CLINTON – While Montgomery County continues to squabble over the removal of a statue honoring those who died serving the Confederate army in the Civil War, Prince George’s County officials and residents have decided they want symbols of history—such as the Surratt House here—to remain intact.
The Surratt House, which is open to the public for tours—was erected in 1852 as part of a middle-class farm for Confederate sympathizers John and Mary Surratt, and served as a hiding place for John Wilkes Booth, the Confederate supporter who assassinated President Abraham Lincoln. Booth died there after the farm was set on fire.
Since the removal of the Confederate flag in South Carolina, Baker said, more Americans have begun to express their concerns about symbols of hatred that occupy public places. Should anything of that nature come up in Prince George’s County, he said, the county will address the matter seriously.
“We have always touted that diversity is our strength here in Prince George’s County, so symbols and monuments that glorify heroes of a very divisive time go against the grain of our quest towards equality for all of our citizens,” Baker said. “We will address all requests for the renaming and removal of these symbols seriously, respecting the diversity of our citizens.”
The county must ensure that it “does not promote hatred and intolerance in any form or fashion,” Baker said. Currently, he said, the administration is unaware of any requests or proposed policies to rename or remove Confederate related history from county-controlled sites or monuments.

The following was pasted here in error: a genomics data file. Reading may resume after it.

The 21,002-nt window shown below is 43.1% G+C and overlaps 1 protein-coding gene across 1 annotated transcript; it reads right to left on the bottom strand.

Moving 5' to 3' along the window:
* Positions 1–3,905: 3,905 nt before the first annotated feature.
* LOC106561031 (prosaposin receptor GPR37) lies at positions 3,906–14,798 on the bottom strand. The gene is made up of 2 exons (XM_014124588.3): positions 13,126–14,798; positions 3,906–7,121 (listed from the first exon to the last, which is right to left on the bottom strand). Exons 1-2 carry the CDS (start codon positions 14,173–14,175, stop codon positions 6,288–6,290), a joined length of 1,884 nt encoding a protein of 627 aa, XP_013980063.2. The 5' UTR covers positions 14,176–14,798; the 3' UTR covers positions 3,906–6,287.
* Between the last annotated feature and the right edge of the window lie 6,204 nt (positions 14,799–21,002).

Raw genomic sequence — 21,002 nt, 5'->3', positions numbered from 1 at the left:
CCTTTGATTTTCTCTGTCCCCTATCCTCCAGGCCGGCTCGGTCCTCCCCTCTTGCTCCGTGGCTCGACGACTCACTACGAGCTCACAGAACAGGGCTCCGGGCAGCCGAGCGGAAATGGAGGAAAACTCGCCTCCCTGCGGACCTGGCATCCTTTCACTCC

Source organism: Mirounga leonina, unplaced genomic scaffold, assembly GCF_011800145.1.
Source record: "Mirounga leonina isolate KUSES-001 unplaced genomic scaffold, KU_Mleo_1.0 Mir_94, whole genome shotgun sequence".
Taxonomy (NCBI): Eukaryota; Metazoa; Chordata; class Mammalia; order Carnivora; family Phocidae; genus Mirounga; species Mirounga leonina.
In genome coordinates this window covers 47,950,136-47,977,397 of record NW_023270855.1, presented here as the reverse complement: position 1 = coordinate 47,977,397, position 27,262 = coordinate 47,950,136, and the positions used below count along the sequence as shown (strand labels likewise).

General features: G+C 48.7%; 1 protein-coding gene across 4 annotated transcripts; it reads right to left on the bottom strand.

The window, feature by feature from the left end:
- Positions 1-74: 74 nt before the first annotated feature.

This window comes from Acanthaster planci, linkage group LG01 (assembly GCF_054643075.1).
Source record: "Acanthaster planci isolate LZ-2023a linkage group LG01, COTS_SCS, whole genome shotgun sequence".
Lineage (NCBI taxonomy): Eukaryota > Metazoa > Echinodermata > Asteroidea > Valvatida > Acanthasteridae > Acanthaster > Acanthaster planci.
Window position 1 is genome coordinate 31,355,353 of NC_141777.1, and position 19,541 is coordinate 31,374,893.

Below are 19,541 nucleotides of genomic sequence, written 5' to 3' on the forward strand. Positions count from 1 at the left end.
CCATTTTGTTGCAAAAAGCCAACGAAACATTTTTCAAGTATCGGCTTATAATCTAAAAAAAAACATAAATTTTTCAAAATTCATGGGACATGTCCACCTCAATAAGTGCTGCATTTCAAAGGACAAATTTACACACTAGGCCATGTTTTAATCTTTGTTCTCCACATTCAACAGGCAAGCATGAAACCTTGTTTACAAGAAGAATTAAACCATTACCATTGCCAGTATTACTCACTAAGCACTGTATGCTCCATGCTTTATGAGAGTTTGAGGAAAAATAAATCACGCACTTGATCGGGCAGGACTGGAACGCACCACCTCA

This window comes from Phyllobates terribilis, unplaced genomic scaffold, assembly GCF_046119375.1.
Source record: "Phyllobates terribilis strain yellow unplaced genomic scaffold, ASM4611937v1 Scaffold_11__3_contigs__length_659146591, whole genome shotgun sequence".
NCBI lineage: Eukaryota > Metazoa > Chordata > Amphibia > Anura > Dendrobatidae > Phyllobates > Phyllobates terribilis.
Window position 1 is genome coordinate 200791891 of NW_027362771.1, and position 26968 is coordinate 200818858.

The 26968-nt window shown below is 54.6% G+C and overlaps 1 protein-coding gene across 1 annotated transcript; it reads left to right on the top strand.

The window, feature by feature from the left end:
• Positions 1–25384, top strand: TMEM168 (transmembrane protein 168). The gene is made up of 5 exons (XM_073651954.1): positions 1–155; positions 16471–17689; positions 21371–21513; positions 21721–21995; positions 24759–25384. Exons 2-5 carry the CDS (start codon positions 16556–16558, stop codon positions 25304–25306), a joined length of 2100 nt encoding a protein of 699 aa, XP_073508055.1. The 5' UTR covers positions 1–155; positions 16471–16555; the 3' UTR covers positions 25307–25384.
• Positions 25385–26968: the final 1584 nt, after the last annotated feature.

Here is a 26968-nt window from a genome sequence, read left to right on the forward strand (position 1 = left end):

Additionally, Scott Peterson, a spokesman for Baker, said a distinction needs to be made between monuments and historical places.
“The County Executive distinguishes a difference between historical sites like the Surratt House where people can go to learn about history, as compared to statues or other memorials that were built to honor the Confederate legacy,” said Scott Peterson, the county executive’s spokesman.
The Surratt House was originally built as a nearly 300-acre plantation in Prince George’s County and housed seven slaves working for the Surratt family, according to Laurie Verge, the director of the Surratt House Museum.
When Lincoln began his presidency, Verge said, many Prince George’s residents traveled down south the join the Confederacy. Only one man in Prince George’s County voted for Lincoln, she said, and the state largely supported Confederate values.
“The Surratts were no different,” Verge said. “Mr. Surratt himself was a very vocal secessionist. He firmly believed that Maryland should leave the Union even though it didn’t.”
John Surratt died in 1862 and left his wife to run the plantation as well as $3,500 in unpaid bills. Because of that, Verge said, she struggled to keep the plantation in operation. Her son, Isaac, aided her in running the plantation and ran an illegal mail chain for the Confederacy through the post office and served as spy for the Confederate army.
“If somebody apart of the Confederacy came to their door and they needed help, they would help them,” Verge said.
Booth, who planned on kidnapping Lincoln but ended up assassinating him, Verge said, stopped at the Surratt house to retrieve weapons and supplies that were hidden there. As a result, the United States government tried, convicted and executed Mary Surratt with conspiracy to assassinate Lincoln.
Despite the involvement with the Confederate army and the support of the secession from the United States, Verge said, the Surratt family and the Surratt house can teach the children of the future very valuable lessons.